18th-century dress is renowned for its opulence. The period saw fashions for elaborate wigs, rich embroidery and full skirts. In addition to men’s and women’s daywear, the remarkably wide gowns worn for formal court occasions.
18th century the male silhouette differed greatly from that of today. A typical outfit consisted of a full-skirted knee-length coat, knee breeches, a vest or long waistcoat (which could be sleeved), a linen shirt with frills and linen under drawers. Lower legs showed and were an important part of the silhouette. Men wore silk stockings and leather shoes with stacked heels of low or medium height
18th century women wore a dress known as a mantua for formal occasions. The mantua was an open-fronted silk or fine wool gown with a train and matching petticoat. The train was worn looped up over the hips to reveal the petticoat. The bodice had loose elbow-length sleeves finished with wide turned-back cuffs. A hoop petticoat and several under-petticoats wore worn beneath the outer petticoat.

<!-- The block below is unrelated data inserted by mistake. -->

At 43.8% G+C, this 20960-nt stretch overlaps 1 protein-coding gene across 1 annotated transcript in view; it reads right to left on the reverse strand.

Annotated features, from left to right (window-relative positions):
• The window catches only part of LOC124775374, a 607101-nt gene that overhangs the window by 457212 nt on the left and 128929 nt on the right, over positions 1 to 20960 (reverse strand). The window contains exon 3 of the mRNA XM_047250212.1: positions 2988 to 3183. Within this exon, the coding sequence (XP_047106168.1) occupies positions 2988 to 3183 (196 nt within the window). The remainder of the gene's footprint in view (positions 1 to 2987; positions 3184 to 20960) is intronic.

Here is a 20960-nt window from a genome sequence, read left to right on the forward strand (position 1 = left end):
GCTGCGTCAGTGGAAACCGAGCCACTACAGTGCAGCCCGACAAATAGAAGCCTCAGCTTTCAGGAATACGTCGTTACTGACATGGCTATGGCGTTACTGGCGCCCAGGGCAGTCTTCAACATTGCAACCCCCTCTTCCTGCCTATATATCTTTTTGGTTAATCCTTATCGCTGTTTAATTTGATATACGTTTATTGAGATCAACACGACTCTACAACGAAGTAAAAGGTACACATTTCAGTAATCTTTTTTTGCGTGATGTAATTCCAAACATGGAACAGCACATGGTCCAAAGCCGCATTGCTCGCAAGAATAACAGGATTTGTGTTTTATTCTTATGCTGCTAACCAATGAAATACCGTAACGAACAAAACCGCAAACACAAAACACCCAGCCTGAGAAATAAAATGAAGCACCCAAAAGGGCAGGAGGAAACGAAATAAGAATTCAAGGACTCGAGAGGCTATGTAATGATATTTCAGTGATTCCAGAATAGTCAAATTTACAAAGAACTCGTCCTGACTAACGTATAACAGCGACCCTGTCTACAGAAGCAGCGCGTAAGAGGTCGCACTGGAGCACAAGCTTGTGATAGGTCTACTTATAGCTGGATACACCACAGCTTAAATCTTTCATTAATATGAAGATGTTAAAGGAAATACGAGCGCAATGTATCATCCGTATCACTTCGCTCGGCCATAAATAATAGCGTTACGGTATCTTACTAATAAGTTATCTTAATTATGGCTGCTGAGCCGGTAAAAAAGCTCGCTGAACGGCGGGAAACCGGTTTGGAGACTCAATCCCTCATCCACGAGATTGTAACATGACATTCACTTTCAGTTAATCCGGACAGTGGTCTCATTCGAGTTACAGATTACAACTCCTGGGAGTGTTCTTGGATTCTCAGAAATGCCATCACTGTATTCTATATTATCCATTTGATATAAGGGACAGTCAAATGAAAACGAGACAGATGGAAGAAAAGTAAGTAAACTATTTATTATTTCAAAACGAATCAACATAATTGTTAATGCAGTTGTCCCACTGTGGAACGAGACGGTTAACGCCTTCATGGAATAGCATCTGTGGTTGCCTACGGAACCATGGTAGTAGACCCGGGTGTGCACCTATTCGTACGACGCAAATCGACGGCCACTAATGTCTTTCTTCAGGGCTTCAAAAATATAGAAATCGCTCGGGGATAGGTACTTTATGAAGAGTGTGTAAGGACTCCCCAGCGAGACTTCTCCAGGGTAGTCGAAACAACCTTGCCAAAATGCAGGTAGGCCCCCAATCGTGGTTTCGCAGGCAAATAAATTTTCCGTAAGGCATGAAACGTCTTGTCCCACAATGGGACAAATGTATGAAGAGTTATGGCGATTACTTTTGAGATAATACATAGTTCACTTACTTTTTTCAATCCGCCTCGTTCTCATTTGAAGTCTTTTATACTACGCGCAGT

Wedding Dress, early 1880s:
Dinner Dress. 1880
Worth evening dress, 1887-88
By the early 19th century men’s fashions had also undergone a radical change. The coat still finished in long tails at the back but was cut higher in front. The waist-length square-cut waistcoat showed beneath it. The lining of the shoulders and upper chest of the coat was sometimes quilted to improve the fit.
As the 19th century progressed women’s dress gradually revealed the actual form of the body. In the 1820s and 1830s the waistline deepened, returning to its natural position. As the natural waist returned the bodice required a tighter fit and in contrast the skirt became fuller and bell-shaped.
1904 French silk
An embroidered gold tulle tabard, circa 1910-12
Evening dress, ca 1905 Austria, the Met Museum
Walking Suit 1905-1910